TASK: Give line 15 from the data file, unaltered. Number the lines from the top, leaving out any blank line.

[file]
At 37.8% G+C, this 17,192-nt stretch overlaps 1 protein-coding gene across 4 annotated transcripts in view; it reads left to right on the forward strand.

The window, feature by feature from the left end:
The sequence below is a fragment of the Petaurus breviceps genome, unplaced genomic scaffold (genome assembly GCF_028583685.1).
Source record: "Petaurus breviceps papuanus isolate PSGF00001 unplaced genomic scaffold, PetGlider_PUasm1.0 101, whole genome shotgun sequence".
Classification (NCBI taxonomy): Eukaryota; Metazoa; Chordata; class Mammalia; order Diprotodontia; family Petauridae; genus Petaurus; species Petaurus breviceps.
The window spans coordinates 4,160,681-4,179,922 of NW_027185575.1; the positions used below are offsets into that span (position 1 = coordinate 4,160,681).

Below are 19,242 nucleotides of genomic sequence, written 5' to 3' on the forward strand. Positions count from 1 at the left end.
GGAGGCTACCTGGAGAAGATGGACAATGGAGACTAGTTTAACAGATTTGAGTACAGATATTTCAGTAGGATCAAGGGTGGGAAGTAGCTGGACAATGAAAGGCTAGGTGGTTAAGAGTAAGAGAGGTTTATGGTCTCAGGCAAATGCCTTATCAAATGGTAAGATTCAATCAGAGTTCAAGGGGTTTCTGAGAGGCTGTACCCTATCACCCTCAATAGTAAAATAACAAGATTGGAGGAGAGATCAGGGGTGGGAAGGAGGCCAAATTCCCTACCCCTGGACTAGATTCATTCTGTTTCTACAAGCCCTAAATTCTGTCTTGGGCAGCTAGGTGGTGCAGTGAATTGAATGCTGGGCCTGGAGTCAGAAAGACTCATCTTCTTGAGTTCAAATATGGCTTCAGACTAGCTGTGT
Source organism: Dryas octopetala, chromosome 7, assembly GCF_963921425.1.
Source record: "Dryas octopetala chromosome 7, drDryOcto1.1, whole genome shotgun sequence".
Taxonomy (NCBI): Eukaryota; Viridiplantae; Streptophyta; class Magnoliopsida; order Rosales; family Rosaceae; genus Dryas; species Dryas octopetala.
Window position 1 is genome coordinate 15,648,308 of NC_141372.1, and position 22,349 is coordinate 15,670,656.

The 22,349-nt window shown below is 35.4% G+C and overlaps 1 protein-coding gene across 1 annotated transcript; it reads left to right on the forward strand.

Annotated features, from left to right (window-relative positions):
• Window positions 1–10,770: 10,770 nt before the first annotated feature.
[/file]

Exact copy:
• Window positions 1–10,770: 10,770 nt before the first annotated feature.